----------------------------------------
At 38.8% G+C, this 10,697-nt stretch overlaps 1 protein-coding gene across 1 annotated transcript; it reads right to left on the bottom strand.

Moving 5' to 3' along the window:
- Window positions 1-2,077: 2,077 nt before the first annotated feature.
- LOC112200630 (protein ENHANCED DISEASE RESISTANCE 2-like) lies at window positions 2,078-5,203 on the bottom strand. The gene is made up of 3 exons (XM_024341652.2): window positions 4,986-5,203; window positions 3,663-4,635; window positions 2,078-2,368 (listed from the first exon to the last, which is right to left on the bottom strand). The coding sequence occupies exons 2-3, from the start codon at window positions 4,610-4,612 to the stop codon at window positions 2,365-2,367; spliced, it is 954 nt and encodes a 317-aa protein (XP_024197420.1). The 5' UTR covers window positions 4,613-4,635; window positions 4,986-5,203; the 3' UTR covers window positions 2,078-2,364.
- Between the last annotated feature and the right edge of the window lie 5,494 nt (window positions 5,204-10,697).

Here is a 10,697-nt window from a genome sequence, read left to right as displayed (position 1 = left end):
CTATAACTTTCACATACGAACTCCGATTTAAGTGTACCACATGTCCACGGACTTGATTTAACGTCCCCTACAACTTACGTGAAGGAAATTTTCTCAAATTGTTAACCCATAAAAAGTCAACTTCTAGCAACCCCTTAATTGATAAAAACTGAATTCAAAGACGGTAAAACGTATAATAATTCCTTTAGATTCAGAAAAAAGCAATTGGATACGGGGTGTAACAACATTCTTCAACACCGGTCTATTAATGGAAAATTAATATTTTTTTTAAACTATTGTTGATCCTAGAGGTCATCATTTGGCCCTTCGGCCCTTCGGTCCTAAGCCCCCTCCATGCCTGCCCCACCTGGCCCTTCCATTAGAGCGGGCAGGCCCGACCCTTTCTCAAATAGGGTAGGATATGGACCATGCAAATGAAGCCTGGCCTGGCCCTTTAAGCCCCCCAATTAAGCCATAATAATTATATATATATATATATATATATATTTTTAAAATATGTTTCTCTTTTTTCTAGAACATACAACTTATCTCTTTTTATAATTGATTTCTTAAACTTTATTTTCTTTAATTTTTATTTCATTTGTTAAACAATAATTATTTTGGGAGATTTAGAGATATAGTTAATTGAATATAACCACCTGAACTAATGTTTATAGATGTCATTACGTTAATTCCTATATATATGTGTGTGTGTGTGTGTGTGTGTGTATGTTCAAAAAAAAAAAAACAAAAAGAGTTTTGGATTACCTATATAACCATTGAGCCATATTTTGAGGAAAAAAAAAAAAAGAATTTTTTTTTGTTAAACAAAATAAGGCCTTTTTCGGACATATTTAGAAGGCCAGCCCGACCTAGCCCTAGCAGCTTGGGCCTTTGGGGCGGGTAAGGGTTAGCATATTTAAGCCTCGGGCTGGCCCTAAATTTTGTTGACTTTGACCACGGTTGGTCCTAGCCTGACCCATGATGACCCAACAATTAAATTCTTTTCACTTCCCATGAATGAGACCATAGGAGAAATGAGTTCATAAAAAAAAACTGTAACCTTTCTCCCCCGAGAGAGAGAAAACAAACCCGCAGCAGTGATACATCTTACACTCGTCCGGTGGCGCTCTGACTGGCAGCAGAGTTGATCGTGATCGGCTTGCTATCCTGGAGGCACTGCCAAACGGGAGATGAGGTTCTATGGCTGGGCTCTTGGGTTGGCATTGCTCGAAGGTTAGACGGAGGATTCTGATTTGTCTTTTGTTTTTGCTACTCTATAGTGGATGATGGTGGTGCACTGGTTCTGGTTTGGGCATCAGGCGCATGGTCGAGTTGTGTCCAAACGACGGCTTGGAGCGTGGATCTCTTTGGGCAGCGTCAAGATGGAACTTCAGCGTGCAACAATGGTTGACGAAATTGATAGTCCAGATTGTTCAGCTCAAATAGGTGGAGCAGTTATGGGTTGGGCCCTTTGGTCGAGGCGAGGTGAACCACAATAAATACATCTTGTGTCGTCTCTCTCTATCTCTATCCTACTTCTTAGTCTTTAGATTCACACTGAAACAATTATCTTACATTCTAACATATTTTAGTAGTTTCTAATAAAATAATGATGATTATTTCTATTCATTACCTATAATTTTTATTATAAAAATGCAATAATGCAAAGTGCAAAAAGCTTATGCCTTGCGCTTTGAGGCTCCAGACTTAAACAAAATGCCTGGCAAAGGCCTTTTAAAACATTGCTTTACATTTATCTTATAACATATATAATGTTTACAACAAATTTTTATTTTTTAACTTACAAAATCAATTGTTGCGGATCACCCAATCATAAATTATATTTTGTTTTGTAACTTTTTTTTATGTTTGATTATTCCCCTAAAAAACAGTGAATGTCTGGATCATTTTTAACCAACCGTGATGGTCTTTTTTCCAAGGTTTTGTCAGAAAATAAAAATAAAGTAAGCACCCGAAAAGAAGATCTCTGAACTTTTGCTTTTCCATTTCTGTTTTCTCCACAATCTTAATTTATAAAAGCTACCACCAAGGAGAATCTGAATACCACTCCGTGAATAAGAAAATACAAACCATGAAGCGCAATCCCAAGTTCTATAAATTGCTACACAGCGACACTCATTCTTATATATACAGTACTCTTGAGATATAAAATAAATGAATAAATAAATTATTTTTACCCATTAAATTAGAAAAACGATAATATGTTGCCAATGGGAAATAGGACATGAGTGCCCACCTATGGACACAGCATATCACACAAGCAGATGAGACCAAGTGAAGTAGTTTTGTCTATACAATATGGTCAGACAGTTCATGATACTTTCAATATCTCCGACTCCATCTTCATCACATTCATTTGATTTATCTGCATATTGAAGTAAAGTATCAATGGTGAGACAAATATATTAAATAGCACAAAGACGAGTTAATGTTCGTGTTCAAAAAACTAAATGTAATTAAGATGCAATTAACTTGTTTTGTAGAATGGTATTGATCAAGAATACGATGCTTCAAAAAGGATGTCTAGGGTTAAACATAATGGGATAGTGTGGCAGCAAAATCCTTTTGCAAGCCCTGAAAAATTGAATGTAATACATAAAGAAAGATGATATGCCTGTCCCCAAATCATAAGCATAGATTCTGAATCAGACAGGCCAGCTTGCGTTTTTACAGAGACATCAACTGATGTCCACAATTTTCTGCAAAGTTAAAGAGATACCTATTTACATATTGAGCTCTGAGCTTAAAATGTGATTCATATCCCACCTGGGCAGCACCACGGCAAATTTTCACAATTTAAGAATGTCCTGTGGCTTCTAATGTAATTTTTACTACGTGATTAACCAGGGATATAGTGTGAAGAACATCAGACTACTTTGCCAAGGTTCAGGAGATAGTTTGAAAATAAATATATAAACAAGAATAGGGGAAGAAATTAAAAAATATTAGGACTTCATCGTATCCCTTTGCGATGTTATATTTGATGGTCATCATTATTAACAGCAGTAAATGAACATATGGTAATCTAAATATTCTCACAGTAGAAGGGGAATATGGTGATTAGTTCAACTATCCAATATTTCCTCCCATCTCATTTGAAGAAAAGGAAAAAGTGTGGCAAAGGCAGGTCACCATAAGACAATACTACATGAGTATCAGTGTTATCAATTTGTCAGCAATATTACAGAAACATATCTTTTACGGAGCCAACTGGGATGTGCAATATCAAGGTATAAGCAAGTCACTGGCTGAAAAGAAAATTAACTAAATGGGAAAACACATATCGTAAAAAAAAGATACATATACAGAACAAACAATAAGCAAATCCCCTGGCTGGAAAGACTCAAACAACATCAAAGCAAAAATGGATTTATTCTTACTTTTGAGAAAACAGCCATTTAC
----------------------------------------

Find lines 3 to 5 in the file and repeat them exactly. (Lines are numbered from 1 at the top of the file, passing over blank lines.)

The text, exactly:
- Window positions 1-2,077: 2,077 nt before the first annotated feature.
- LOC112200630 (protein ENHANCED DISEASE RESISTANCE 2-like) lies at window positions 2,078-5,203 on the bottom strand. The gene is made up of 3 exons (XM_024341652.2): window positions 4,986-5,203; window positions 3,663-4,635; window positions 2,078-2,368 (listed from the first exon to the last, which is right to left on the bottom strand). The coding sequence occupies exons 2-3, from the start codon at window positions 4,610-4,612 to the stop codon at window positions 2,365-2,367; spliced, it is 954 nt and encodes a 317-aa protein (XP_024197420.1). The 5' UTR covers window positions 4,613-4,635; window positions 4,986-5,203; the 3' UTR covers window positions 2,078-2,364.
- Between the last annotated feature and the right edge of the window lie 5,494 nt (window positions 5,204-10,697).